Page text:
A Halifax man who floored a frail pensioner in a revenge assault leaving him dying in the street then went on to pubs, a strip club and a casino, a court heard.
Jacob Crawshaw had been pestering Adrian Smith, 69, earlier in a Huddersfield public house trying to “wind him up” and when he later saw him outside in the street continued with his goading.
Jonathan Sharp prosecuting told Leeds Crown Court ytoday (Tues) Mr Smith eventually had enough, lunged at him catching his lip and it was then Crawshaw went after him in retaliation.
He got in front of him and punched him once with such force it caused him to fall back and fracture his skull when he hit the pavement hard.
He also suffered bleeding on the brain and although he was helped at the scene and rushed to Leeds General Infirmary his life could not be saved.
Crawshaw, 31 of Emscote Avenue, Halifax admitted manslaughter and was jailed for four years eight months.
Mr Sharp said Crawshaw had gone for a night out with his friend Alex Holland. “They had prepared by sharing a full bottle of vodka and some wine at home. By the time they arrived in the Huddersfield town centre they accepted they were already “tipsy.”
They went to the Cherry Tree pub on King William Street where Mr Smith was a regular.
The manager described him as “the most pleasant, nicest customer we have. He normally sits on his own not bothering anyone.” Even Crawshaw later accepted he looked like a “frail old man.”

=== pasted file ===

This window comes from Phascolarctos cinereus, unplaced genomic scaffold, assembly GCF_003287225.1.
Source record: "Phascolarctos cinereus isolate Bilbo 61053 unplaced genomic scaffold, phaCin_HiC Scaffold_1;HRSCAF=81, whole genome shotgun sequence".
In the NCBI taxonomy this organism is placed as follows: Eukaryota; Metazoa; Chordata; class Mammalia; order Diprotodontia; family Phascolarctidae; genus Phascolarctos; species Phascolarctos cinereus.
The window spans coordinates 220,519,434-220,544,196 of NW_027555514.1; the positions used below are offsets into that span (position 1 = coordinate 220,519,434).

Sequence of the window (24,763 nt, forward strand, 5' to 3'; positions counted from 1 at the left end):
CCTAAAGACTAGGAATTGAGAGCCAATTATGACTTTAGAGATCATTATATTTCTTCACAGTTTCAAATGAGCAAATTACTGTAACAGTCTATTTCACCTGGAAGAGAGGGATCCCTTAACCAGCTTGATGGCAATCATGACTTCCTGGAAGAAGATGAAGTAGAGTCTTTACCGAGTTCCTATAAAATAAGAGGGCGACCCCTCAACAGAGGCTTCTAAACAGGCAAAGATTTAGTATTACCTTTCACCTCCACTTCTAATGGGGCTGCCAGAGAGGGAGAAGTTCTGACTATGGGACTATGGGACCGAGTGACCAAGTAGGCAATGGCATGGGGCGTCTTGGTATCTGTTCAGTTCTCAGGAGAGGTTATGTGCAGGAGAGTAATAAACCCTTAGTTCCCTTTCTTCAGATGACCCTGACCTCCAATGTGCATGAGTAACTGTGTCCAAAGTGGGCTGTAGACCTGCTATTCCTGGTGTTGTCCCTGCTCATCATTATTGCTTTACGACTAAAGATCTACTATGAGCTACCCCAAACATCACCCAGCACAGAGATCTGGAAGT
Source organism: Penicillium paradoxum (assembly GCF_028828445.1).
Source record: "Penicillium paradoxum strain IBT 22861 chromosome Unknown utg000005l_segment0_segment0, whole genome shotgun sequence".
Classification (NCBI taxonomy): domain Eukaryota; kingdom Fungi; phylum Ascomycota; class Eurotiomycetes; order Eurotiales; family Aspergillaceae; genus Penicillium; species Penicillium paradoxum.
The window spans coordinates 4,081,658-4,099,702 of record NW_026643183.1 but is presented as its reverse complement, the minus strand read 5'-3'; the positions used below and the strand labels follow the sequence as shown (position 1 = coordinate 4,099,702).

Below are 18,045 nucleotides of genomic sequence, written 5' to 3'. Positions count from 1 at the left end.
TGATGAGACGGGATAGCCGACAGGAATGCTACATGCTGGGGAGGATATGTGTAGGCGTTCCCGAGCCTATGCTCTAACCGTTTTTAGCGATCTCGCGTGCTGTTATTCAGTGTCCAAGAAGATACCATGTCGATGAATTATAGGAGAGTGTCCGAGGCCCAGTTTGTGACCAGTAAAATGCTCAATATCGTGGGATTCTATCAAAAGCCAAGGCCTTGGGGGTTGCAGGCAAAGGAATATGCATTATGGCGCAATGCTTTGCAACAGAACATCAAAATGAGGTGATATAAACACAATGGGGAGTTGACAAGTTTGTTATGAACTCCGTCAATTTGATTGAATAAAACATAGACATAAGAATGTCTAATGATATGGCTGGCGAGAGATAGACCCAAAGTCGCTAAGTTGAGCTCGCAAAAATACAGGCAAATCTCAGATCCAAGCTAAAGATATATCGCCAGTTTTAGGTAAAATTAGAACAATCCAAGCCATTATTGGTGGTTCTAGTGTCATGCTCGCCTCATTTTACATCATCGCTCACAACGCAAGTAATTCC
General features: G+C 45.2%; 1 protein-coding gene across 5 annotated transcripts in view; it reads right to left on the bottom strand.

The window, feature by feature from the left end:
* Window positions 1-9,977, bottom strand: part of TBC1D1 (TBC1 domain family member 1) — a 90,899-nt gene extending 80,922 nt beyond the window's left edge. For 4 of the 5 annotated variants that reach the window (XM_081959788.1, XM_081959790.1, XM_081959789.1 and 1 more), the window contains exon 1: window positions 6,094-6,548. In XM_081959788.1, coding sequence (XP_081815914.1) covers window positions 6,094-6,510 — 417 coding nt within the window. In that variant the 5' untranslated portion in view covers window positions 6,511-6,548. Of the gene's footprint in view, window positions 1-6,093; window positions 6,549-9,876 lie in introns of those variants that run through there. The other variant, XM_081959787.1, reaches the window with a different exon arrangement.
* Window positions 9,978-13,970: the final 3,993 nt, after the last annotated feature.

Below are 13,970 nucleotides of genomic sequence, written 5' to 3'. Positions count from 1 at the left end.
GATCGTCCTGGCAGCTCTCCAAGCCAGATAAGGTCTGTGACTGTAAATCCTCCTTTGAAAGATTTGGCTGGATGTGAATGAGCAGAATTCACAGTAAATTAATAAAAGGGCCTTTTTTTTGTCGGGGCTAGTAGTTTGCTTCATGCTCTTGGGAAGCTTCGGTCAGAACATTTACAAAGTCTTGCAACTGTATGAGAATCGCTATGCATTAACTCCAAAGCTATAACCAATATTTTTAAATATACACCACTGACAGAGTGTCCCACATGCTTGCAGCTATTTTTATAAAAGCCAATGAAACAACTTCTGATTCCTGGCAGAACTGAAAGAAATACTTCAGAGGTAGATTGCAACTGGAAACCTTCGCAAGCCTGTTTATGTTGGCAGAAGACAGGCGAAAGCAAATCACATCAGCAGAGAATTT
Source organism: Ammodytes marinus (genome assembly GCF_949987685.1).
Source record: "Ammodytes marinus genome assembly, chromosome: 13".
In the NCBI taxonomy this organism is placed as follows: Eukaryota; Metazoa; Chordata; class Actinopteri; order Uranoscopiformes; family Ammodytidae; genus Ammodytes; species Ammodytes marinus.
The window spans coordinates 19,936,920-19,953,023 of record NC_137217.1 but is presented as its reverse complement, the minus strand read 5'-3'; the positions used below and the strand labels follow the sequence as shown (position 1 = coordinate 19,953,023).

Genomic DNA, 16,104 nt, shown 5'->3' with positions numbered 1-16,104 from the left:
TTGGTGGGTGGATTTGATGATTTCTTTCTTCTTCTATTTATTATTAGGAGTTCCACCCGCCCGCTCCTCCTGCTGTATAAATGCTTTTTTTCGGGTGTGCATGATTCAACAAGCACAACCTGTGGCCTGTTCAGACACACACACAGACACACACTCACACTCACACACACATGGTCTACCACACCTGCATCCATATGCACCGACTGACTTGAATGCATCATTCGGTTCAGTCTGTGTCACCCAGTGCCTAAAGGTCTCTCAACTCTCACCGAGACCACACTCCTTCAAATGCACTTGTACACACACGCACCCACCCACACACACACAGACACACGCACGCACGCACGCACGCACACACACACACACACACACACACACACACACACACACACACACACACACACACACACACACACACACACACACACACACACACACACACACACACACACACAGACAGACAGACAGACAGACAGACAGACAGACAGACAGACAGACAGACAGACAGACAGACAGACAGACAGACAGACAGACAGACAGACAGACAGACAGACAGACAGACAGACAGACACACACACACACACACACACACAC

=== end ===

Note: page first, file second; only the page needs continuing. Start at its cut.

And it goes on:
In contrast the staff noticed Crawshaw and his friend were being “giddy” and were louder than others in the pub.
Mr Sharp said when police later saw him they believed Crawshaw was “under the influence of intoxicants.” He admitted he had taken an ecstasy tablet but said it was later in the night when he went to a club.
His counsel told the court he did not accept taking the Ecstasy earlier in the toilets at the pubic house on arrival.
After coming out of the toilet area Crawshaw and Holland played on the fruit machines for a while before Crawshaw then noticed Mr Smith and they sat down beside him and he began to talk to him according to his friend “in drunken gibberish.”
He told him he looked intelligent and was asking him maths questions.
“Mr Smith put up with this for a few minutes before making his excuses. He said he had a bus to catch and got up.”
He then moved to another seating area where Crawshaw “decided to have some sport” with him later accepting he wanted “to wind him up.”
“Under the guise of concern about him not catching his bus he pursued him, first around the pub and then in the street.”
CCTV showed him first following the pensioner to his new seat asking why he had not caught the bus and then following him outside when Mr Smith apparently chose to walk away for a short period.
A few minutes later the pensioner returned to the pub and hesitantly went to the bar but Crawshaw then ran back into the pub “to accost him.”
Mr Smith was upset and unhappy and was heard to say “Leave me alone, get away from me.” But Crawshaw continued to follow him around and even barred his way to the exit before he and Mr Holland ran out towards McDonalds.
Mr Sharp said unfortunately Mr Smith also then left crossing John William Street where unluckily for him he was seen again by the defendant.
Spotting him across the street “he went after him with a sudden burst of speed” and pursued him across the market place pretending concern and aggressively asking if he wanted a taxi.
His friend was telling Crawshaw to calm down but to no effect. Mr Smith was telling him to”f..k off, just leave me alone.”